Gail Carriger’s Parasol Protectorate series reminds me a lot of Jim Butcher’s Dresden Files. Not in the specifics, mind—they have some commonalities (vampires and werewolves as institutional powers, and a hero who deals with the supernatural on the regular), but also many, many differences (Carriger’s series is a romance-flavored thing, set in Victorian London).
No, the similarity that strikes me is how both series deepen the world-building as they go. Carriger’s first book is really a pretty standard supernatural romance, and there’s not much more to the setting than what’s needed to support that. But as the series go on, Carriger is forced to think about how her societies really work, and about what various characters’ backstories really are. So book by book, they evolve in subtle ways, never quite contradicting earlier books, but definitely taking advantage of the blank spaces present in the earlier ones to fill in an awful lot of stuff that wasn’t really lurking in the background then.
As it happens, this also goes hand-in-hand with her getting better as a writer. Soulless, the first book in the series, is kinda weak. The romance is super-tropey (hey look, two characters who hate each other at first sight, will they end up falling in love? okay, but what if he’s a gruff and uncommunicative alpha male, and she’s a free-spirited “spinster” in her twenties who thinks she’s unattractive because her breasts are too large and her complexion too Italian?), the supposed-to-be-witty banter mostly feels labored and unfunny, and the plotting relies on people being idiots in obvious ways.
Some of the plotting problems persist for a few books—there are scenes where people will narrowly avoid assassination attempts and then never mention it to people who really, really ought to know about it, and will take virtually no action as a result of it, because it’s not time to tug on that plot thread yet—but it gets better as it goes, and by the fifth book, that mostly doesn’t happen. The character and dialogue problems improve faster.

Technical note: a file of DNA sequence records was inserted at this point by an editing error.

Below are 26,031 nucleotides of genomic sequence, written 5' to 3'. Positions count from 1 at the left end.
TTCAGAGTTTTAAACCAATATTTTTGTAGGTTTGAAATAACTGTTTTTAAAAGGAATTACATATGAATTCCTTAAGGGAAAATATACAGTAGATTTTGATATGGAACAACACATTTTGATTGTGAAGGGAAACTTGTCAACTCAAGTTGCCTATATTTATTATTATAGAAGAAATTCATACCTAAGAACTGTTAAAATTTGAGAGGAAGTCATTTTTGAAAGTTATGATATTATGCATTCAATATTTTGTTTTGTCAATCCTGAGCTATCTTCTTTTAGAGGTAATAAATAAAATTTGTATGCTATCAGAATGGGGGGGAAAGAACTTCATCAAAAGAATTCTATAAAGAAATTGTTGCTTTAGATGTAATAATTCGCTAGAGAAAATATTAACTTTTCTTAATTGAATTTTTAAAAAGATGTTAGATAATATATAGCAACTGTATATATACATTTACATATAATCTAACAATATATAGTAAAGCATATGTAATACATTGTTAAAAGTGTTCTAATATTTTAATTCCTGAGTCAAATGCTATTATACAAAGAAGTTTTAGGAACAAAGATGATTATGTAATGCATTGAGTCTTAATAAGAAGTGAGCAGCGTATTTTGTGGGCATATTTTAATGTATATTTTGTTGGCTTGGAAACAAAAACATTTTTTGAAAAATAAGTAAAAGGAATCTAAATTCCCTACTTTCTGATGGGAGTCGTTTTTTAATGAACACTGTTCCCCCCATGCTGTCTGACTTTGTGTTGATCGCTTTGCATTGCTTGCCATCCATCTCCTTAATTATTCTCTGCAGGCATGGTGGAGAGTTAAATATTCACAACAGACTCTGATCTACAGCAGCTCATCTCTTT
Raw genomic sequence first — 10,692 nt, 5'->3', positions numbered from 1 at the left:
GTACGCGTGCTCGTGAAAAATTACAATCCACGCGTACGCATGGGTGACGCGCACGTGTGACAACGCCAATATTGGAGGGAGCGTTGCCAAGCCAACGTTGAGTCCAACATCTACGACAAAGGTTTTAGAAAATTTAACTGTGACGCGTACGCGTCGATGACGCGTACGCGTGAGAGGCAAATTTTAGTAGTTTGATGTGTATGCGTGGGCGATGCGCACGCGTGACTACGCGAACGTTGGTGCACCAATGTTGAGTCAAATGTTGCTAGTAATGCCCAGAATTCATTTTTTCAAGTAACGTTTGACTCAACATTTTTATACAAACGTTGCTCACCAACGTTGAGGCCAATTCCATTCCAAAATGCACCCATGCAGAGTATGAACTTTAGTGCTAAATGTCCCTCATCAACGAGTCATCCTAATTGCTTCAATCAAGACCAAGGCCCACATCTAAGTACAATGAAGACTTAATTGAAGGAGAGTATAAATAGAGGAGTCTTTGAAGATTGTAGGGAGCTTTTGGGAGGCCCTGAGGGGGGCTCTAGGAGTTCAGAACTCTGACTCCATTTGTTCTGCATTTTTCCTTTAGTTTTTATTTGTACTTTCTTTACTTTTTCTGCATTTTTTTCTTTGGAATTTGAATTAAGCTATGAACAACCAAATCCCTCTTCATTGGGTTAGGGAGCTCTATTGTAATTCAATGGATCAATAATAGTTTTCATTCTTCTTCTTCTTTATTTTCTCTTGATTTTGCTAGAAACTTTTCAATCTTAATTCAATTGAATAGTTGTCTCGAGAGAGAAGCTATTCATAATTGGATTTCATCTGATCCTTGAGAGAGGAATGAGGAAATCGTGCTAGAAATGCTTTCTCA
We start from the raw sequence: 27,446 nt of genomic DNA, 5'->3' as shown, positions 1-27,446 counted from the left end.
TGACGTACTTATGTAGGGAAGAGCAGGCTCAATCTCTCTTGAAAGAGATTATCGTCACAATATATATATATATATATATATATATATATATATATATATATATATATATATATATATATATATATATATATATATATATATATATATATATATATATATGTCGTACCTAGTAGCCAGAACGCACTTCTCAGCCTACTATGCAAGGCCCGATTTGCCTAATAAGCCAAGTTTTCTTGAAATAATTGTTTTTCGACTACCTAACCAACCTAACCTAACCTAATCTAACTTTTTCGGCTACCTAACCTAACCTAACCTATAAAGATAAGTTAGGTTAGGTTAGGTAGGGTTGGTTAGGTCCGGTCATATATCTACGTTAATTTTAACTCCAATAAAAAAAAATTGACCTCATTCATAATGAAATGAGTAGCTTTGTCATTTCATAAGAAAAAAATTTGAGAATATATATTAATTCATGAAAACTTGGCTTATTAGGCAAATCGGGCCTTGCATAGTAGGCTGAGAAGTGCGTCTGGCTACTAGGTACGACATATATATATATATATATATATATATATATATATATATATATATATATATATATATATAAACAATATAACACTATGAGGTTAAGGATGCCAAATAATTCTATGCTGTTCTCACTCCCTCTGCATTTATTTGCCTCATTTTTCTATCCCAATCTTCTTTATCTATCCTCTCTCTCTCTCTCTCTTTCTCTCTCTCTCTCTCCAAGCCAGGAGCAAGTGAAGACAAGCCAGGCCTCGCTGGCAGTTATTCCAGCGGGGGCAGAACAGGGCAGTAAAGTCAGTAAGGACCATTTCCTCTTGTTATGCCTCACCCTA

Still, even by the end, these aren’t much more than light fluff, with some serious flaws. They don’t seriously interrogate the underpinnings of their world—that all the characters are aristocrats in the service of the British imperial project isn’t really called out in any way whatsoever, for instance; and the idea of female political equality is openly mocked within the books in a way that I guess might be period-appropriate, but still seems a little weirdly off—especially given how aggressively independent the female characters in the book are. (The books do have a bunch of non-straight characters, though, so are good on that front.)
I enjoyed them enough to power through all five in a row, but I’ll only recommend them weakly: If this is the sort of thing you love, you’ll probably like these.